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Polly Trottenberg, NYC's Department Of Transportation Commissioner And Champion Of 'Vision Zero,' Resigns

NEW YORK (CBSNewYork) -- It's the end of the road for Mayor Bill de Blasio's transportation commissioner.

Polly Trottenberg is quitting, perhaps to take a job with President-elect Joe Biden.

She is the latest key player to leave City Hall in the midst of the coronavirus pandemic, CBS2's Tony Aiello reported Monday.

For more than seven years Trottenberg was one of the mayor's highest-profile commissioners.

Trottenberg had a huge portfolio, covering all things related to city streets.

Now, she's hitting the road with 13 months left in the de Blasio administration.

"We all owe Polly Trottenberg a debt of gratitude for her incredible service to New York City," said de Blasio. "She is a tireless and talented public servant who has made our city safer, fairer, and more accessible. I'm proud to have worked so closely with her, and I wish her all the best in whatever comes next."

"I will always be grateful to Mayor de Blasio for the incredible opportunity to serve the city I love so much, and especially for the chance to lead the 5,800 dedicated public servants at DOT," Trottenberg said. "I have been honored to work with them and see the passion, creativity and dedication they bring every day to serving New Yorkers, especially during the pandemic of the last eight months. For now, I just say thank you, one and all."


Trottenberg told the New York Times she was not particularly close to de Blasio, and they didn't speak that often, but together they pushed through major projects, including "Vision Zero," with its speed cameras and pedestrian plazas, and the lowering of the speed limit to 25 mph.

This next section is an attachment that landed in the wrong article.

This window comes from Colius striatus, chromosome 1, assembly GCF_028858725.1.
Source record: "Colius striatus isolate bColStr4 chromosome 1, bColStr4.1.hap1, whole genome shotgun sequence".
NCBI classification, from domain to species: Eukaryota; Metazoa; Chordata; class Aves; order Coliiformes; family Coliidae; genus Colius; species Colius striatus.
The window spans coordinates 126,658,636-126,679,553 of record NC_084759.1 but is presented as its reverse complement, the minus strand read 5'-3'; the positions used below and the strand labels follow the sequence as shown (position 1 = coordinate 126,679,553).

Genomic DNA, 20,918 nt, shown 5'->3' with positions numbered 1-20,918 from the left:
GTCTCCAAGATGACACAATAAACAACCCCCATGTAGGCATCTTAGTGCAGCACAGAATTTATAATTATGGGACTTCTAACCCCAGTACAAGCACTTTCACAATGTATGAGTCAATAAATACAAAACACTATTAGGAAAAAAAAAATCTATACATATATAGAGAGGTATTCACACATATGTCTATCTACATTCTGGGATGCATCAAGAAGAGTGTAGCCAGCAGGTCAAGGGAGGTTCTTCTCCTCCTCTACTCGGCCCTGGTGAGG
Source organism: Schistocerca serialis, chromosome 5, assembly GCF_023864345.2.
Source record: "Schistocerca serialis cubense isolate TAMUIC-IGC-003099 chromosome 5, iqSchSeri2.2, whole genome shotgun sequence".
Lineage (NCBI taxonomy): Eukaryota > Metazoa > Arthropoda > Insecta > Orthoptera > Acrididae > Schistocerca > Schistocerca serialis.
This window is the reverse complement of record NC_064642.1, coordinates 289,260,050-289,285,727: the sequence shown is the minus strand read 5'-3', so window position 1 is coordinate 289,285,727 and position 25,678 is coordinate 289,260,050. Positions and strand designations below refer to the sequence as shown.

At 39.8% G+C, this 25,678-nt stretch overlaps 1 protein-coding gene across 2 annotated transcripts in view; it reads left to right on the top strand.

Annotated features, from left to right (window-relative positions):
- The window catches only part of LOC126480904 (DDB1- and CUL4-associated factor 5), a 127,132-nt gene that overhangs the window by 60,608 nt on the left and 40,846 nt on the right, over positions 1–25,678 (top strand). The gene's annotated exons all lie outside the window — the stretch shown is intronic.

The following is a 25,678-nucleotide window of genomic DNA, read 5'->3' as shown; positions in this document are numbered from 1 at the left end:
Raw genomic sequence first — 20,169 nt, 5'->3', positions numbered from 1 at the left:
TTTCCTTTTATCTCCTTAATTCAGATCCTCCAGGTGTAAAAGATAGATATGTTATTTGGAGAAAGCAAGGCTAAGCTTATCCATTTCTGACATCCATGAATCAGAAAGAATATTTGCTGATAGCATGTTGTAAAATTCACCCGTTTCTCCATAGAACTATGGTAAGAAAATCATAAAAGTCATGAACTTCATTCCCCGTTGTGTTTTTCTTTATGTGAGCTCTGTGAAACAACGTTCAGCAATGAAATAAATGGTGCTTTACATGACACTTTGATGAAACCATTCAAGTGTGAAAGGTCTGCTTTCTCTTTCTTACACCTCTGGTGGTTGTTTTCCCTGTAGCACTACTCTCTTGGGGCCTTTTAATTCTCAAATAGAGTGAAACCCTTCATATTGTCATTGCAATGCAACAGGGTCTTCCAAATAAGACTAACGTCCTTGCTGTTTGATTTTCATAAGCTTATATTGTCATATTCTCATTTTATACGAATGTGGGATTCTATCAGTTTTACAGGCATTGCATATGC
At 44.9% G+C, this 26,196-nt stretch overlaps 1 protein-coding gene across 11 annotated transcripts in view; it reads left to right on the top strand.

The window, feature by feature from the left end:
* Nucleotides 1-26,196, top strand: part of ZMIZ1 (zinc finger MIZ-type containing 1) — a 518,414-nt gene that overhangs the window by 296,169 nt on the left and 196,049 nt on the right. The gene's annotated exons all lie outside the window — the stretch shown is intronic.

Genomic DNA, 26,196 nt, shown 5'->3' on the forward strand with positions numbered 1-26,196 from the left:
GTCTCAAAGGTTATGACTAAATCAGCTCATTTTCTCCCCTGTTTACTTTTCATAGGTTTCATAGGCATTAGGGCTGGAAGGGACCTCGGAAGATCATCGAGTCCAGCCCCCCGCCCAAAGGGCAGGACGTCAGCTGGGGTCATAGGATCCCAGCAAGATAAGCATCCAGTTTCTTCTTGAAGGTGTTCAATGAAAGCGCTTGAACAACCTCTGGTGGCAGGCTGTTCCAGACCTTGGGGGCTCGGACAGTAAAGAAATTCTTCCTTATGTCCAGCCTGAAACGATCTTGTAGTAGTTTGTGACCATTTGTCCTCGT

There was also the reconfiguration of city streets, including the 14th Street busway and a tripling of bike lane mileage.

During the pandemic, she was successful in devoting more street space to restaurants and recreation.

"The real issue here is why is she leaving now? And why are so many de Blasio people leaving before we get close to the end of his term?" political consultant Hank Sheinkopf said.

Sheinkopf pointed to the mid-pandemic departures of Health Commissioner Oxiris Barbot and Department of Sanitation Commissioner Kathryn Garcia, who also served as food czar.

"You're in a pandemic, a fiscal crisis, and, frankly, a city management emergency. It's just not looking very good and de Blasio's future and his legacy will be judged by what happens now, not what's happened in the past," Sheinkopf said.

De Blasio said every departed commissioner leaves behind a capable team.

"We already have the best talent. We have a very deep bench," the mayor said.

As his time in office heads to the ninth inning, more are expected to leave Team de Blasio.

Advocacy groups such as Transportation Alternatives and Riders Alliance praised Trottenberg as a savvy commissioner who made a real difference.

"New Yorkers owe Polly Trottenberg a sincere debt of gratitude. During her tenure, the Department of Transportation rolled out more bus lanes, traffic safety cameras, and other improvements citywide, often despite rabid NIMBYism and unfair resistance," the Riders Alliance said in a statement. "While representing New York City on the MTA board, Commissioner Trottenberg was also a rare authoritative, independent voice for millions of public transit riders. New York is a safer and fairer city today thanks to her sustained efforts."

Trottenberg has been tapped to join the Biden-Harris presidential transition team as part of an 18-member transportation panel.

Her resignation is effective next month.

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